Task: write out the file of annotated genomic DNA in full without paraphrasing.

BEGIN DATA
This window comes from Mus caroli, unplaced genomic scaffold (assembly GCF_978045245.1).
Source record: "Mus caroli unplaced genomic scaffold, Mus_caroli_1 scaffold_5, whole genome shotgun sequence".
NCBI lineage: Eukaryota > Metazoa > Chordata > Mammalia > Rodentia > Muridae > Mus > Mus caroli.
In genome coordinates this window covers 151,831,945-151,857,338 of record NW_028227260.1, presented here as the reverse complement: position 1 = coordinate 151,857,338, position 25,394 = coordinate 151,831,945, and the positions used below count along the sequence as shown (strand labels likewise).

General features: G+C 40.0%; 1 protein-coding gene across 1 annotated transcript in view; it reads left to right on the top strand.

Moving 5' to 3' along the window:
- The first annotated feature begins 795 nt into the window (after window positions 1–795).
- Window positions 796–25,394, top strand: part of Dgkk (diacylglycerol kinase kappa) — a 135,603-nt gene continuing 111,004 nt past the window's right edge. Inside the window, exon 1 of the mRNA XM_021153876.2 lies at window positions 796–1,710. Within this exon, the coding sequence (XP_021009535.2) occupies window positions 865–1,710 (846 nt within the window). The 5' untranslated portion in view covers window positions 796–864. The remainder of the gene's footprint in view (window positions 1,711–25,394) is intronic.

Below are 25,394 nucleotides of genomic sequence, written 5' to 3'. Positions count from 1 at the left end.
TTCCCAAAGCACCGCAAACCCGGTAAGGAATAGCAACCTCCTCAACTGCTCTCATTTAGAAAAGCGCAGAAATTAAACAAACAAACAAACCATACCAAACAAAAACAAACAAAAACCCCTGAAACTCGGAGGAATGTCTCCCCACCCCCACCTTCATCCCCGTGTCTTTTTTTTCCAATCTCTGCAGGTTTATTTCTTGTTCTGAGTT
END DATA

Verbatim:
This window comes from Mus caroli, unplaced genomic scaffold (assembly GCF_978045245.1).
Source record: "Mus caroli unplaced genomic scaffold, Mus_caroli_1 scaffold_5, whole genome shotgun sequence".
NCBI lineage: Eukaryota > Metazoa > Chordata > Mammalia > Rodentia > Muridae > Mus > Mus caroli.
In genome coordinates this window covers 151,831,945-151,857,338 of record NW_028227260.1, presented here as the reverse complement: position 1 = coordinate 151,857,338, position 25,394 = coordinate 151,831,945, and the positions used below count along the sequence as shown (strand labels likewise).

General features: G+C 40.0%; 1 protein-coding gene across 1 annotated transcript in view; it reads left to right on the top strand.

Moving 5' to 3' along the window:
- The first annotated feature begins 795 nt into the window (after window positions 1–795).
- Window positions 796–25,394, top strand: part of Dgkk (diacylglycerol kinase kappa) — a 135,603-nt gene continuing 111,004 nt past the window's right edge. Inside the window, exon 1 of the mRNA XM_021153876.2 lies at window positions 796–1,710. Within this exon, the coding sequence (XP_021009535.2) occupies window positions 865–1,710 (846 nt within the window). The 5' untranslated portion in view covers window positions 796–864. The remainder of the gene's footprint in view (window positions 1,711–25,394) is intronic.

Below are 25,394 nucleotides of genomic sequence, written 5' to 3'. Positions count from 1 at the left end.
TTCCCAAAGCACCGCAAACCCGGTAAGGAATAGCAACCTCCTCAACTGCTCTCATTTAGAAAAGCGCAGAAATTAAACAAACAAACAAACCATACCAAACAAAAACAAACAAAAACCCCTGAAACTCGGAGGAATGTCTCCCCACCCCCACCTTCATCCCCGTGTCTTTTTTTTCCAATCTCTGCAGGTTTATTTCTTGTTCTGAGTT